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Cost to build water treatment plants to protect against PFAS hazards will be 'substantial'
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Cost to build water treatment plants to protect against PFAS hazards will be 'substantial'

Planning and designing a treatment system usually takes a year, and building it takes another year to 18 months.

To get a head start on removing potentially cancer-causing PFAS compounds from Tucson’s aquifer, the city’s water utility will design a system to treat that water although it’s not yet clear how soon such a pricey treatment system will be built or where the money to build it will come from.

The Tucson City Council voted Tuesday to direct Tucson Water to take steps needed “to protect public health” from contamination by PFAS, utility director Tim Thomure said. The city is also pushing for federal legislation that would provide money for Tucson and other cities to clean up such contamination and reimburse the city for $1.75 million it’s already spent toward cleaning up lesser amounts of PFAS pollution. Mayor Regina Romero wrote the state’s congressional delegation Tuesday asking them to support the bill, which cleared a House of Representatives committee Tuesday in Washington, D.C.

The direction to protect public health will mean designing treatment plants aimed at preventing heavily PFAS-tainted groundwater from reaching two key parts of the city’s aquifer. One is the city’s central well field in an area north of where Davis-Monthan Air Force Base may have discharged PFAS into some now-shuttered city wells. The other is the city’s south-side well field that supplies lesser-contaminated water to a treatment plant for cleanup.

Following an extensive closed-door discussion on various PFAS-related issues, the council directed the utility to take steps needed to insure the city can move toward cleaning up and in some cases containing contamination in those areas, so the pollution won’t migrate toward the central and south-side well fields, he said.

“We recommended that we move forward on the design now so no matter if we build or somebody else builds the treatment plants, we’ll have some form of remediation in the locations,” Thomure said.

The city is working on a treatment design “so we are ahead of the curve, rather than behind it,” added Andy Squire, a City Manager’s office spokesman.

In the past two years, the city has learned of serious PFAS contamination of three drinking wells north of Davis-Monthan at levels exceeding 3,300 parts per trillion and in south-side wells at levels at 13,000 parts per trillion. By comparison, the U.S. Environmental Protection Agency recommends that people not be exposed to levels exceeding 70 parts per trillion over a lifetime. The 13,000-part-per trillion contamination is the most severe PFAS pollution found in drinking water anywhere in Arizona.

The contamination has not tainted any current city drinking water supplies, utility officials have said. The wells near the Air Force Base were rarely used before the contamination was discovered and have since been shut down. The south-side contamination was discovered in monitoring wells not used for drinking. But the potential for that pollution threatening wells that are used for drinking — or that feed the city’s main south-side water treatment plant — has spurred major concerns among city officials.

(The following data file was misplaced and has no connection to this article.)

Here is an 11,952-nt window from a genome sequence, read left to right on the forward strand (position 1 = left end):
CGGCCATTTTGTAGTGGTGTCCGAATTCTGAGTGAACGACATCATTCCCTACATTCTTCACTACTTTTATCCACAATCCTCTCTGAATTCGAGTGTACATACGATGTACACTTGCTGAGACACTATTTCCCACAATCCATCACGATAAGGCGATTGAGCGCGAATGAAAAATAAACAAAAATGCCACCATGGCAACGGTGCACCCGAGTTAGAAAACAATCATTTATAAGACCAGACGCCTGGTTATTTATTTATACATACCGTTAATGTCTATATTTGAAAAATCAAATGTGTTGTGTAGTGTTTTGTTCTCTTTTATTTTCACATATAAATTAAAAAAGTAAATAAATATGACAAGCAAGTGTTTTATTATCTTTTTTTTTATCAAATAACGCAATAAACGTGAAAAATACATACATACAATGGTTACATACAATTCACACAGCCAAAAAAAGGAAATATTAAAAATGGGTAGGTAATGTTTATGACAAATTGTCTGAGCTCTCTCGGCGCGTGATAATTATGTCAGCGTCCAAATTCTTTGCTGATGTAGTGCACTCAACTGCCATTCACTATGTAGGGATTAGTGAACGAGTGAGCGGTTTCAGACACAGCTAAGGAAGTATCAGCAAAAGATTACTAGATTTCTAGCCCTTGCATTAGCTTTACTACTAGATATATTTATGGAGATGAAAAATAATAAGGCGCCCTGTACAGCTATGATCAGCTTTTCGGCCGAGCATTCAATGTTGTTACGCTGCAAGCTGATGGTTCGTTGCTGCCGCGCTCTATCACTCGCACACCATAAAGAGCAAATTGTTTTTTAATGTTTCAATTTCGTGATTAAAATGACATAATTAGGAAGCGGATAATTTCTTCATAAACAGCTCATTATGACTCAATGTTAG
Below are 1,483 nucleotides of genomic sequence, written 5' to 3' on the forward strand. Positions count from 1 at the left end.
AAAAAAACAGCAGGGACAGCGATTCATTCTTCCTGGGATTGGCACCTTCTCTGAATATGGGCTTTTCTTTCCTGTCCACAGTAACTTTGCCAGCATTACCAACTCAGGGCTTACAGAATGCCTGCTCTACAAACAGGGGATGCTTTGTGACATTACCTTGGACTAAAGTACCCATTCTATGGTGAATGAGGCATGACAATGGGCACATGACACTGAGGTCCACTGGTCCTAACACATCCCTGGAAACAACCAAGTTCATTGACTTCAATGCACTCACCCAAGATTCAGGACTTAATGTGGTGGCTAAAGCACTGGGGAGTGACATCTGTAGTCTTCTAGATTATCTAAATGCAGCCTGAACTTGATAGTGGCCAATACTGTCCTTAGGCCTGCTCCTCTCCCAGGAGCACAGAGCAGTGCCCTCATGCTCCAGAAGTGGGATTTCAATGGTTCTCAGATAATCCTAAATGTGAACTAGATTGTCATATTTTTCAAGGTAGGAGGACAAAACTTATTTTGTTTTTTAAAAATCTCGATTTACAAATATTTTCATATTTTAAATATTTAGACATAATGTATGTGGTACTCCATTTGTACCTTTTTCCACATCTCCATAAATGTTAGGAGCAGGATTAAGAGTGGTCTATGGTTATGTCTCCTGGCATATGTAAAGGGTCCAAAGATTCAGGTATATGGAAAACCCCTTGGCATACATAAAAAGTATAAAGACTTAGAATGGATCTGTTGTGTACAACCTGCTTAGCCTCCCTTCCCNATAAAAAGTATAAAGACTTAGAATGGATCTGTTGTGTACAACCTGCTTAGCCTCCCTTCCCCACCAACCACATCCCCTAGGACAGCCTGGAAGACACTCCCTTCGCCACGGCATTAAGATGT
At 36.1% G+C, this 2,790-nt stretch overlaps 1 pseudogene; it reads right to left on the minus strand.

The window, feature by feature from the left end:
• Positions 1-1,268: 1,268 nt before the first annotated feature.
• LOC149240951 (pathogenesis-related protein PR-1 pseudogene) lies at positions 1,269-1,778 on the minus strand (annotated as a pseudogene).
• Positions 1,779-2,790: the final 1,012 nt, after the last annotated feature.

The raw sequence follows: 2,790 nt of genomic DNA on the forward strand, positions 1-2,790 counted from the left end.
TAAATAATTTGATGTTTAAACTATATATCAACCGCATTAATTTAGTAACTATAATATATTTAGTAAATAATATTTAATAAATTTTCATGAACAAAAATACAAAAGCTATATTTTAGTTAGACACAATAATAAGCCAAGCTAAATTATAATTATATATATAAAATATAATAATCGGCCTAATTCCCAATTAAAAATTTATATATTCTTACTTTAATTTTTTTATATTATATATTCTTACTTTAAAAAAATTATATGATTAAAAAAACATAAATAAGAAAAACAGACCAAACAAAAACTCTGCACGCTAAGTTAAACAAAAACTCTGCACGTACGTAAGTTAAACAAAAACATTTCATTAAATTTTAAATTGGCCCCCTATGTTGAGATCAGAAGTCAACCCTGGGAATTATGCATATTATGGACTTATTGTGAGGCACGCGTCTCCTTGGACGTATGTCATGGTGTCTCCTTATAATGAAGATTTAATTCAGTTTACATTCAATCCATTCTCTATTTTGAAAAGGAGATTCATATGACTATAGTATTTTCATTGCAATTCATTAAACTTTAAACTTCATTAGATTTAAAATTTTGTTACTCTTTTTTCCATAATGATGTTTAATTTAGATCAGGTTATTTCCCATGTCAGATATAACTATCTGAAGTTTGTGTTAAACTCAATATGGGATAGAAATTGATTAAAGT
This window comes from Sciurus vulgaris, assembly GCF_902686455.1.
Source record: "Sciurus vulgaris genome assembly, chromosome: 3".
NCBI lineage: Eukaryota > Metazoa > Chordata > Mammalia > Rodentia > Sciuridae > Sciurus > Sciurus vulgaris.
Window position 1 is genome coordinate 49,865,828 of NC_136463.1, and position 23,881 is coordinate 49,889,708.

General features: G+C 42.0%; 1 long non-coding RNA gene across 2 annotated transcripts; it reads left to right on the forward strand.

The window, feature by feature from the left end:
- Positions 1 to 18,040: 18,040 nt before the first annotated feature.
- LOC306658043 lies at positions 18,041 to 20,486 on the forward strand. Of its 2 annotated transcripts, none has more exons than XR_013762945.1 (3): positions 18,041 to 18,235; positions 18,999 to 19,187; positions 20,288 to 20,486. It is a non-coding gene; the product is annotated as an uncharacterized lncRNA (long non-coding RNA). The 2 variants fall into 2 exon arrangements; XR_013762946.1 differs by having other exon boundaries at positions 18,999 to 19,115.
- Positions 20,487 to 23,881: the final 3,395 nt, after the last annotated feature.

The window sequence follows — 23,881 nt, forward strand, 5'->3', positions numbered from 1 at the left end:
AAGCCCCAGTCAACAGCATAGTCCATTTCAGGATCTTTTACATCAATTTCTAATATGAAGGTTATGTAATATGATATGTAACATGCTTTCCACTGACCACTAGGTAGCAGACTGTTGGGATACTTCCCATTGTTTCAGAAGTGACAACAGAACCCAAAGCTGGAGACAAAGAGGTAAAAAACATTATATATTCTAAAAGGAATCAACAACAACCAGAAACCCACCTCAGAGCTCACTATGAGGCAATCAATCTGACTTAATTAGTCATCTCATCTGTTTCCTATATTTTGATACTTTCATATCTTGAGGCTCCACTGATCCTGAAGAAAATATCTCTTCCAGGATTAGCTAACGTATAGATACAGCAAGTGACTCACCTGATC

At this time, Tucson Water can’t estimate the price tag for designing and building treatment systems for this pollution, except to say the cost will be substantial, “in the tens of millions of dollars,” Thomure said.

Typically, designing the system accounts for about 10% of the total cost, added Chris Avery, an assistant city attorney who regularly works on water issues.

Planning and designing such a treatment system usually takes a year, and building it takes another year to 18 months, Thomure said. But the city has no set deadline for when it has to get a system online, he said. While city officials know “quite a bit” about where PFAS has been found and at what concentrations, it hasn’t done test work needed to finalize a design for a treatment system, he said.

“It does take time to research best treatment method and design it,” he said.

The pending legislation, known as the PFAS Action Act, would require the feds to for the first time treat PFAS as a hazardous waste, meaning that federal Superfund toxic waste cleanup funds could be used to cover the tab for removing it from drinking supplies, Romero wrote in letters sent Tuesday to members of Arizona’s congressional delegation. The bill contains $200 million for PFAS cleanup over two years. A separate provision would add another $50 million over two years to reimburse cities such as Tucson that have already paid for PFAS cleanup work.

“These customers should not have to foot the bill for a problem which they did not cause,” Romero wrote, referring to the Tucson utility’s 750,000 customers. “As a desert community, groundwater is our lifeblood and its protection is essential to our future. As lawmakers, we have a moral obligation to ensure that we maintain a sustainable supply of clean drinking water for future generations.”

Contact reporter Tony Davis at or 806-7746. On Twitter@tonydavis987.

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